The winner of the Republican nomination will face the winner of a six-way Democratic primary among Jason Bolinger, Madison Horn, Arya Azma, Brandon Wade, Dennis Baker and Jo Glenn.
Libertarian Kenneth Blevins and independent Michael Delaney will also be on the November ballot.
Platform: Farr has run for political office several times before. In 2010, she ran for governor of Kansas. After moving to Tulsa in 2013, she ran for U.S. Senate in 2014. She ran as an independent against U.S. Sen. Jim Inhofe in 2020, receiving 1.4 percent of the vote.
Farr has had a myriad of job experiences, from serving as a purchasing agent for Boeing to a traffic investigator for the Wichita Police Department. If elected, Farr promises to file mass lawsuits to end the pandemic, pay off a “fraudulent” $140,000 IRS debt, ensure her father receives the Medal of Honor, remove innocent Americans from the terrorist watch list and overhaul the legal system.
Platform: Lahmeyer is a proud devotee of Donald Trump, who he frequently mentions on his website and on social media. While it’s unknown if Trump has personally endorsed Lahmeyer, he has been endorsed by several Trump acolytes including disgraced former U.S. Army general Mike Flynn and serial provocateur Roger Stone
If elected, Lahmeyer said he will work to make sure the first and second amendments are protected because of what he calls an all out assault by the left on both.
“If we lose the 2nd Amendment, we will lose the 1st Amendment which is what the radical left is truly after,” Lahmeyer wrote on his website. “We must also teach American exceptionalism in our households and in our schools so the next generation discovers our nation’s greatness.”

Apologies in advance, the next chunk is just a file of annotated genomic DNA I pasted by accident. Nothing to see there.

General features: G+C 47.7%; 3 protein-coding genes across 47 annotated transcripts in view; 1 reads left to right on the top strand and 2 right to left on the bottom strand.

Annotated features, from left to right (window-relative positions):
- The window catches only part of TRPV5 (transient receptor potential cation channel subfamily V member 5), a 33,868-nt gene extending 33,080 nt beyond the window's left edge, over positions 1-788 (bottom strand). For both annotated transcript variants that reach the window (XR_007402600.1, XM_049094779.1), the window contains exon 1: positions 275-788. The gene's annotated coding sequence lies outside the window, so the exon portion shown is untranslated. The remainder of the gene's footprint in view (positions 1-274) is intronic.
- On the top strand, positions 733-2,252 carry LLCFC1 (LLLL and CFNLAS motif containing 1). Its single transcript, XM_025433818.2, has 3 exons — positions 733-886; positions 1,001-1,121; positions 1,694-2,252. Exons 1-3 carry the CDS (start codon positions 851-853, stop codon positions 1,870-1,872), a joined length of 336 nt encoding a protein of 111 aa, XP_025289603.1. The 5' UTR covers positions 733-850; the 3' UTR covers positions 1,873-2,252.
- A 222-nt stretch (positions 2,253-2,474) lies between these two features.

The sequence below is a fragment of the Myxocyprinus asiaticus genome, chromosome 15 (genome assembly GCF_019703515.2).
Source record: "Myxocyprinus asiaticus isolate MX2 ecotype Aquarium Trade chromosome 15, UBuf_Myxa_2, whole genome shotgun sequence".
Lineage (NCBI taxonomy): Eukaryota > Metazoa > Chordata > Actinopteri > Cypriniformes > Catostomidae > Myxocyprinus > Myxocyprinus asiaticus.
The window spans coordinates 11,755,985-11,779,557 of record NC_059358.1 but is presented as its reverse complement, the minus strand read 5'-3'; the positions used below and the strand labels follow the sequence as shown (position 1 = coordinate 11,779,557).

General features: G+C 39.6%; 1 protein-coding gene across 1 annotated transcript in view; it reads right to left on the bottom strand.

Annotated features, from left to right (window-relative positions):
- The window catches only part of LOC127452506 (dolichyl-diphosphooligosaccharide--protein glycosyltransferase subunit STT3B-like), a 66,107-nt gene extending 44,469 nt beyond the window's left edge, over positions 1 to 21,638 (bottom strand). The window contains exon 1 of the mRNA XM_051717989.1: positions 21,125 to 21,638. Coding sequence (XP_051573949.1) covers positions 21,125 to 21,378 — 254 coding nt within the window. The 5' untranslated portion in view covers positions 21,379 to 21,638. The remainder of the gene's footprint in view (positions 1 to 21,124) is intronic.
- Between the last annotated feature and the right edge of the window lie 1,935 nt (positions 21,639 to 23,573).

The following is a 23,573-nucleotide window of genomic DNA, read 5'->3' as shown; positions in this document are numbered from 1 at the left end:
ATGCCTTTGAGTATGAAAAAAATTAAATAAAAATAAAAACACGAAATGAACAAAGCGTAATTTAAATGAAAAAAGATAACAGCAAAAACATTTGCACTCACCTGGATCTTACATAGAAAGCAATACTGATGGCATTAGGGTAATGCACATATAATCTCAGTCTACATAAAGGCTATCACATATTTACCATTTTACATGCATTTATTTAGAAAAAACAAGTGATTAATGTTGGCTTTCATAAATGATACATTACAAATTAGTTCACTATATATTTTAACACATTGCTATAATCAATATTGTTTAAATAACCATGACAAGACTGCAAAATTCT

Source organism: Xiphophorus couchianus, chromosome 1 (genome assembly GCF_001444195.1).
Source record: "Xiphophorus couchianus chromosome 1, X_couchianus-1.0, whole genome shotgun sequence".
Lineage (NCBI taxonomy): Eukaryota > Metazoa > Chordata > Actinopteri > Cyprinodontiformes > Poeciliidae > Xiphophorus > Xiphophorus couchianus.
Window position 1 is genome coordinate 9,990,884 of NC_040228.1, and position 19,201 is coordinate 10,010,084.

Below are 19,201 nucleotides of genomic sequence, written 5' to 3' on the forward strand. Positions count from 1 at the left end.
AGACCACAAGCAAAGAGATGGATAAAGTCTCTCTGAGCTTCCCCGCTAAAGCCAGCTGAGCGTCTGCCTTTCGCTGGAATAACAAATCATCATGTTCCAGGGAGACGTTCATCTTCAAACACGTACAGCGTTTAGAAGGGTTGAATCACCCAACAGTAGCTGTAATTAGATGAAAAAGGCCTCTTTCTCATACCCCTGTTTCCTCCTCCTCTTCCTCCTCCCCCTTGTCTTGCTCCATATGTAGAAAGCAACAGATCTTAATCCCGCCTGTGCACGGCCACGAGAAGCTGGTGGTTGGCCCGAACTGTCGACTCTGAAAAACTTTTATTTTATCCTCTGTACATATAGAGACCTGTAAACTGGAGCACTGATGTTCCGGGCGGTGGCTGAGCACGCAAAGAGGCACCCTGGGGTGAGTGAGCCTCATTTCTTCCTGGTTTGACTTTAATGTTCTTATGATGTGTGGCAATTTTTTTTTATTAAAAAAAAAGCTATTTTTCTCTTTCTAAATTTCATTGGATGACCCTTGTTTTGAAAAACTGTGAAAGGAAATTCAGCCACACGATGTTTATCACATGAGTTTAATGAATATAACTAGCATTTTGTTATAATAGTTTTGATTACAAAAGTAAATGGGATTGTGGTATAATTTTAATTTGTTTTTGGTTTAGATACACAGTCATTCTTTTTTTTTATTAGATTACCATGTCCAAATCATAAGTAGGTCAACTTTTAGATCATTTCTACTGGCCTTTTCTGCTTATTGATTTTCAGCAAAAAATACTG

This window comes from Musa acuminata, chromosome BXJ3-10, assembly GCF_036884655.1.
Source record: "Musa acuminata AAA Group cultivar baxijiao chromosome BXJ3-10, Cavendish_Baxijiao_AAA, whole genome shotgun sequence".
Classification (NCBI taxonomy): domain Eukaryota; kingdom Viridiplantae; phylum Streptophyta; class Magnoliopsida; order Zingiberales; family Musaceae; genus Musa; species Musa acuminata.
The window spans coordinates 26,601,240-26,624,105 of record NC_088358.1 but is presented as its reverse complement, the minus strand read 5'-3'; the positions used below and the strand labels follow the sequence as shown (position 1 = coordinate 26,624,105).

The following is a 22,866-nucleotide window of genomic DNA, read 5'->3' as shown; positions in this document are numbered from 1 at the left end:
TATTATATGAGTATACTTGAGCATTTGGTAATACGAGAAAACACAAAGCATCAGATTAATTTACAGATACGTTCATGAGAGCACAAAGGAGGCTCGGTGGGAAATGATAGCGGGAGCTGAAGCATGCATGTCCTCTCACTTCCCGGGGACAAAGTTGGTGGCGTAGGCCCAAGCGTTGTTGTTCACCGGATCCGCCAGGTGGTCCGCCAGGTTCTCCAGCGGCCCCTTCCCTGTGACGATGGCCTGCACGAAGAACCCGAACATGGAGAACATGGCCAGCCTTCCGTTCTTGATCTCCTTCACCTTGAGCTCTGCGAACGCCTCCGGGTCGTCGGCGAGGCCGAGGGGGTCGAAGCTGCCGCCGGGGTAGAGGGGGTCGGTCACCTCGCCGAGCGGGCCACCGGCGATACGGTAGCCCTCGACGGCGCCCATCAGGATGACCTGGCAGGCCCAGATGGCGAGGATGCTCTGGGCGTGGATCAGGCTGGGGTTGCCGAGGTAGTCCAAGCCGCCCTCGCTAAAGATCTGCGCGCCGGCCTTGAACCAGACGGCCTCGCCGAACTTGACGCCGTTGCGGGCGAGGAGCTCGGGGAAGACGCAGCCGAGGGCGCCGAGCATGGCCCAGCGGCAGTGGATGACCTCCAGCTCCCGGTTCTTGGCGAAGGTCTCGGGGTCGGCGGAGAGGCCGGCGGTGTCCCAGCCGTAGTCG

Lahmeyer has also attacked Lankford for suggesting the 2020 election wasn’t stolen from Trump.
“He gave us his word he would object to certifying fraud on January 6th, but when the day came that we needed him most, Lankford flip-flopped like a fish out of water and caved like a coward to certify a lie,” wrote on his website.
Lahmeyer would also work to fight establishment GOP figures like Mitch McConnell who he has said is a globalist. Lahmeyer said he will fight for an “America First” agenda that he believes should also be taught in homes and schools to show future generations America’s true greatness.
“I will always serve to put America First, not foreign powers looking to dismantle the United States from within,” he said on his website. “Make no mistake, there is a GOP civil war underway, with Mitch McConnell at the establishment helm, and President Trump leading the America First movement. While Lankford has routinely sided with Mitch, betraying our values and President Trump, I will always be a fierce champion of Trump’s America First policies.”
Lahmeyer has also vowed to fight against green energy and renewables if elected. He said he believes those forms of energy are a threat to Oklahoma.
“Their Green New Deal would not only destroy our energy sector, it would forever stunt America’s ability to be energy independent,” he wrote. “I will be a fighter for the America-First policy of American energy independence, and work to dismantle the radical left’s energy policies that destroy Oklahoma jobs and threaten our industries.”
James Lankford (Incumbent)
Platform: If re-elected, Lankford has promised to continue to look for and eliminate government waste which he says is ever present. He also voted for the Trump administration era tax cuts in 2017 that he said doubled the standard deduction and lowered income taxes for some middle class Americans.
“Every wasted tax dollar is a dollar taken away from your family or your business,” Lankford said on his website. “Washington, DC is not a better steward of your money. Every tax dollar should be spent wisely for a constitutional purpose.”
On energy, Lankford has promoted use of fossil fuels over the use of renewables like wind and solar. He has also criticized Biden administration policies he said are holding back exploration and leading to high gas prices at the pump.